“The man who arrives at the doors of artistic creation with none of the madness of the Muses would be convinced that technical ability alone was enough to make an artist...[but] what that man creates by means of reason will pale before the art of inspired beings.”—Plato, philosopher
For centuries people have talked of the Muse, especially in the context of art. And with the Cultural Center’s annual exhibition “Mutual Muses” coming up later this month, it seems a good time to ask what exactly is a Muse?
The Merriam-Webster dictionary puts us on the road to answering that question. As a verb it means, “To become absorbed in thought, to think about something carefully and thoroughly.” As a noun, it’s, “A state of deep thought or dreamy abstraction.”
The etymology of the word takes us back to Greek mythology. The Muses were the daughters of Zeus, and the nine sister goddesses presiding over song, poetry, and the arts. For those creating the arts here on Earth, the Muses were not only considered the source of the knowledge embodied in their work, but also the inspiration.
Over the centuries this classical mythology was used to define and frame the creative process of the artist. In times when the gods and spirits above us (physically and metaphorically) were considered vital for their inspiration and motivation, authors would invoke the Muses when writing, directly asking for illumination. Often, the invocation was a physical dedication at the beginning of a written work, or would appear directly as the subject matter of a painting.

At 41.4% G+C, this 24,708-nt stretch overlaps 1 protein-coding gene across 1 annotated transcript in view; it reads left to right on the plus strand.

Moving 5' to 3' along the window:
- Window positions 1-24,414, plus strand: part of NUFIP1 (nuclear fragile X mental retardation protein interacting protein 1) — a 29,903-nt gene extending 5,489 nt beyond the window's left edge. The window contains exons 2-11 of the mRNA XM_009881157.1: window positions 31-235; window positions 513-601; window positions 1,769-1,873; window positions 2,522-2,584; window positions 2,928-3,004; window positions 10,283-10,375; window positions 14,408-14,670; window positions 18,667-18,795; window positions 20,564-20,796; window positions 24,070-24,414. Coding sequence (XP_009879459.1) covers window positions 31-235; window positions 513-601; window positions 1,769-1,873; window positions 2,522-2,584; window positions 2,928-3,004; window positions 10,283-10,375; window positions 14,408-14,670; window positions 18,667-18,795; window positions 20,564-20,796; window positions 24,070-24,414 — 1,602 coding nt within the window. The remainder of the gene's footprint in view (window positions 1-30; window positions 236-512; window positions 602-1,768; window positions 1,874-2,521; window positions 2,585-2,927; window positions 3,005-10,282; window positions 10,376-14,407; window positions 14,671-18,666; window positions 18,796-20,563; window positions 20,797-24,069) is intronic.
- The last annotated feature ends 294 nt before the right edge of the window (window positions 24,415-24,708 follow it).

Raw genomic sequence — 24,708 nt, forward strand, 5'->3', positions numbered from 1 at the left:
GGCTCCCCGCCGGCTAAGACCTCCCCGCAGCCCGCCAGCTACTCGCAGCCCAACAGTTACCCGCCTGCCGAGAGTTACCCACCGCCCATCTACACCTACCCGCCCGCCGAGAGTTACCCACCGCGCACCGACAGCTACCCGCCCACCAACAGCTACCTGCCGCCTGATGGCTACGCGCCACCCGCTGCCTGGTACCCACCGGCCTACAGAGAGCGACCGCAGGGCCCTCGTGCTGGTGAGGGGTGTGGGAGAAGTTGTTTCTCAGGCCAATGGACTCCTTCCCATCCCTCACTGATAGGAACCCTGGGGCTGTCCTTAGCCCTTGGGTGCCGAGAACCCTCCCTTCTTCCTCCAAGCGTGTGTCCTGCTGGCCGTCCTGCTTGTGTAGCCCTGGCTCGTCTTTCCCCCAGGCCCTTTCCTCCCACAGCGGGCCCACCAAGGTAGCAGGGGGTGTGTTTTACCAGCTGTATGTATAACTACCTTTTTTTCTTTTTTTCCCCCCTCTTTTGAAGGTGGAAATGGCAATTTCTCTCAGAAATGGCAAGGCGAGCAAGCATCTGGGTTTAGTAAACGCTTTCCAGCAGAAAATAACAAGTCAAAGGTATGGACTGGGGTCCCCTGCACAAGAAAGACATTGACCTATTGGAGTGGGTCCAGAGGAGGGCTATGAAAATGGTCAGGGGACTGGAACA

“When I'm writing, I write. And then it's as if the muse is convinced that I'm serious and says, 'Okay. Okay. I'll come.’”—Maya Angelou, poet
Eventually, and maybe inevitably, the Muses moved from the heavens above, down to the solid ground of the real world. By the eighteenth century, they were a real-life inspiration to the artist, often also the artist’s lover or mistress (not always but more often female). Muses were now human, becoming the subject of the art, inspiring the creative process, acting as a focus and filter to inspire them, and—perhaps above all—giving the artist the confidence to create.
But this new role for the Muse, as a human companion, shouldn’t dilute or denigrate their place in the creative process, or relegate the part they played to servitude. Though often the subject matter and model, by the nineteenth century Muses were often artists in their own right, sounding boards for ideas, and providers of creative input.
“The attitudes surrounding these kinds of artistic partnerships are now outdated…We don’t tend to hear of many contemporary artists talking about muses these days, so is the concept truly a thing of the past [or] a reframing of the traditionally held notion of it.”—Katie McCabe, author of “More Than a Muse”
The twenty-first century Muse is perhaps a more internalized figure, more akin to a representation of self-analysis or self-reflection. Today, the artist is looking less for divine intervention or outside inspiration to achieve artistic expression, and more for inner perspiration and motivation. Defining the Muse as a personal drive or inner conscience or voice perhaps finally frees the artist, allowing them to taking personal responsibility—and credit!—for the work they create.
“Express your creativity. Delight in the mystery of your inner muse.”—Cheryl Richardson, author